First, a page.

22 Aug 2019 18:00pm
WINDHOEK, 22 AUG (NAMPA) The Anti-Corruption Commission (ACC) is not a toothless bulldog but an organization that has been implementing the mandate it was created for, its Chief Public Relations Officer, Josefina Nghituwamata, said on Thursday.
Nghituwamata was responding to allegations made by Teachers Union of Namibia (TUN) Secretary General, Mohongara Kavihuha during a media briefing here on Tuesday, in which he labeled the ACC a toothless bulldog.
Nghituwamata said a number of cases have been finalised in the court of law, adding that the ACC will continue to invite all to report the corruption allegations they are aware of and give evidence against such corrupt acts.
She added that the court prosecutes with the evidence at its disposal.
The fact remains that fighting corruption in any committed society requires [a] multi-sectoral approach. It is therefore important when one sees all sectors of society demonstrating their resolve to contribute to the prevention and fight against corruption, without blaming or accusing the government of inability to stop corruption, she said.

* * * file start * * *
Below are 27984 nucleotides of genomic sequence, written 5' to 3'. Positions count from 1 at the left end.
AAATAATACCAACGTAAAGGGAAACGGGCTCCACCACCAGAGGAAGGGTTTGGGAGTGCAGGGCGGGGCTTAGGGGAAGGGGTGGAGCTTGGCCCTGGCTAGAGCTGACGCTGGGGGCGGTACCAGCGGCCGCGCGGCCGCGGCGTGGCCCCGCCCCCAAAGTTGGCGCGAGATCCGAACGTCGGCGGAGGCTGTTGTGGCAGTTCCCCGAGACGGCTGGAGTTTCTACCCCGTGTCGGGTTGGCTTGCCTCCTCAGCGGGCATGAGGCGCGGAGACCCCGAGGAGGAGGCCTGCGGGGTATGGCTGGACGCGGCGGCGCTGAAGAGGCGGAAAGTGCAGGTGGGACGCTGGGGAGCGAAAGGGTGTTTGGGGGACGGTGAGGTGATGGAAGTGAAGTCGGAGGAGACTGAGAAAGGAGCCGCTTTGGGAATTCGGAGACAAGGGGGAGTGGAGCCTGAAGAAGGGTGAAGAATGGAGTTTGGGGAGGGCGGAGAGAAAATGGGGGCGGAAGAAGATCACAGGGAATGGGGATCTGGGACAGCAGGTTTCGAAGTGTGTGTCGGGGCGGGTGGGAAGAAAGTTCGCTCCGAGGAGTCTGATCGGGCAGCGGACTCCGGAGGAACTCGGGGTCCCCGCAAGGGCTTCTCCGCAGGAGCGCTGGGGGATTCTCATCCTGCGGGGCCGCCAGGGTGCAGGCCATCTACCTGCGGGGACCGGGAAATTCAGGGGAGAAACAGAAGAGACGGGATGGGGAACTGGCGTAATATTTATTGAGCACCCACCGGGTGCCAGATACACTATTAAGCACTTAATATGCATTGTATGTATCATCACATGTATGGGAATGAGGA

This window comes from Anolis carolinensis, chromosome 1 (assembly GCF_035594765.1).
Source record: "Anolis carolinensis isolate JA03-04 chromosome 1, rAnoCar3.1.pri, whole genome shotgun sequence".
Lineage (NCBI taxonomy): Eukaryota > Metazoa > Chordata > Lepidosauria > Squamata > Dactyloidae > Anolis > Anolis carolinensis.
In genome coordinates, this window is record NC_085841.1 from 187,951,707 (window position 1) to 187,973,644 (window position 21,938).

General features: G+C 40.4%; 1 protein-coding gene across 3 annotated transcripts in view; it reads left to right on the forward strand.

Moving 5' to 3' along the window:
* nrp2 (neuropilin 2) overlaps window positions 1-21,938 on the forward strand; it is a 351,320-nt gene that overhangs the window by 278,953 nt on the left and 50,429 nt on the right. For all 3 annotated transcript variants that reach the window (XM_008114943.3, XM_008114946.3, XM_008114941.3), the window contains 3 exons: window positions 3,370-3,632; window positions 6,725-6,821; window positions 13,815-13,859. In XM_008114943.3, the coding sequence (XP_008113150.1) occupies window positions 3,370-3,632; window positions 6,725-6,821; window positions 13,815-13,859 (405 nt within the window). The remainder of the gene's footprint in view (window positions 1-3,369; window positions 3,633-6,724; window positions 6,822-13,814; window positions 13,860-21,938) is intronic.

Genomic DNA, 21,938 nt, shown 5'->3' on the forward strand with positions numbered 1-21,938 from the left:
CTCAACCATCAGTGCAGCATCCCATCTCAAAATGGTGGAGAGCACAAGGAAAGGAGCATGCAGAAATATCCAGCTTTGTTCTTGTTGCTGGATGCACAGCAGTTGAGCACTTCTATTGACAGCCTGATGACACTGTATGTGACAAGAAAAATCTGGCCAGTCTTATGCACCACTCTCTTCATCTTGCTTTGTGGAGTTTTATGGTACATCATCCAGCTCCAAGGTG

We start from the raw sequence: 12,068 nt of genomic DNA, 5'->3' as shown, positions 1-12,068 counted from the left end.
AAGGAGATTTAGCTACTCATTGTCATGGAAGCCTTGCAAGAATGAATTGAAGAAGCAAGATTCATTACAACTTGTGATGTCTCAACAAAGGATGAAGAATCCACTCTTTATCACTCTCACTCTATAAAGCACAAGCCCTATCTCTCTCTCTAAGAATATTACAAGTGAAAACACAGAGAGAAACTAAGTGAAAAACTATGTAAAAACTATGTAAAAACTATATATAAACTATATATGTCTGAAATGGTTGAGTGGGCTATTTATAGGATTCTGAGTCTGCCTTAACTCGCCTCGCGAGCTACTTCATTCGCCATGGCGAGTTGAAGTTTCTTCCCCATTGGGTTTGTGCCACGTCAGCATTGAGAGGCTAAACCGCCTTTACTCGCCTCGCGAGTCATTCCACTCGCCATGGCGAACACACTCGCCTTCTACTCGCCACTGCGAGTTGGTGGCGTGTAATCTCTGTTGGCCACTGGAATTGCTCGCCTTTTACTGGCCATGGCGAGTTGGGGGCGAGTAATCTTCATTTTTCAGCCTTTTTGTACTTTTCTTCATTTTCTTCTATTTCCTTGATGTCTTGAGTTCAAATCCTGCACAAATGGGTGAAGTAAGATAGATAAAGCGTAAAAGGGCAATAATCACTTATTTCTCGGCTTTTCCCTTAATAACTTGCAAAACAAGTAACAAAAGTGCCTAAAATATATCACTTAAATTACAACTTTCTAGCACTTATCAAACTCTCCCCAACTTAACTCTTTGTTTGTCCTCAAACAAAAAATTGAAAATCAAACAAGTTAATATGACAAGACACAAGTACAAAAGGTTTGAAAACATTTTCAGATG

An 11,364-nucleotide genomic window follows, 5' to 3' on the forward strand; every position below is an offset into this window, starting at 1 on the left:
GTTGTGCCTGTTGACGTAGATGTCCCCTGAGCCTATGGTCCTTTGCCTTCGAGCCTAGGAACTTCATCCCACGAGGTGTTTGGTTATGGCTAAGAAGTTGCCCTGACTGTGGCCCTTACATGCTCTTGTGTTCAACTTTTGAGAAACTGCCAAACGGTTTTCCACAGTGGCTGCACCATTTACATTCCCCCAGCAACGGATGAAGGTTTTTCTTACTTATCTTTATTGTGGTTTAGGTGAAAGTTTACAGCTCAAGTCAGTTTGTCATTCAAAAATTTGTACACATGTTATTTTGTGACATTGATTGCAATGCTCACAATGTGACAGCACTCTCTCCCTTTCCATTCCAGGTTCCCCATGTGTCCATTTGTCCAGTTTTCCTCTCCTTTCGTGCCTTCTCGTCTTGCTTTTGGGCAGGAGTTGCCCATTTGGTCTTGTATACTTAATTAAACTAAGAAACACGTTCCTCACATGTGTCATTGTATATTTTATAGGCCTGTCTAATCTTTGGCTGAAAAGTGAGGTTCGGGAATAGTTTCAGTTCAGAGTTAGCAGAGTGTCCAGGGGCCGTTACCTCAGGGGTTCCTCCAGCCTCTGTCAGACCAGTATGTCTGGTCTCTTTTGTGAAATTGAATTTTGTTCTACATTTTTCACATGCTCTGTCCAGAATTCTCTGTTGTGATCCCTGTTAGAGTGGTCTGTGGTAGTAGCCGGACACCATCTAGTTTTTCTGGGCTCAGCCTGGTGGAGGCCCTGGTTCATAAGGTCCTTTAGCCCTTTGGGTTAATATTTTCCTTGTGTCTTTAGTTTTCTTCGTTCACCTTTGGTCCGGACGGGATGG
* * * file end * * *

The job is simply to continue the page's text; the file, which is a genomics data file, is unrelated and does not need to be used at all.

During TUN's media briefing, Kavihuha announced that the union plans to create a trust that will fund the prosecution of the 'rich and powerful' in Namibia, to hold them accountable.
'The Anti-Corruption Commission (ACC) has proven time and time again that it is a toothless bulldog wasting public funds with no tangible benefits, he said, adding that while they welcome the successful prosecution of former Minister of Education, Arts and Culture, Katrina Hanse-Himarwa, she is not the only one accused of corrupt practices.
He said the aim of this trust is to ensure that where the Prosecutor General refuses to prosecute the rich and powerful, private citizens in their right can institute such proceedings.
Kavihuha said the trust will be funded through donations from private individuals, organisations and the corporate world, who shall have the right' to remain anonymous. He said the intention is to operationalise Section 8 (1) of the Criminal Procedure Act, No 51 of 1977 as amended, which allows anybody to institute and conduct a prosecution in respect of such offence in any competent court.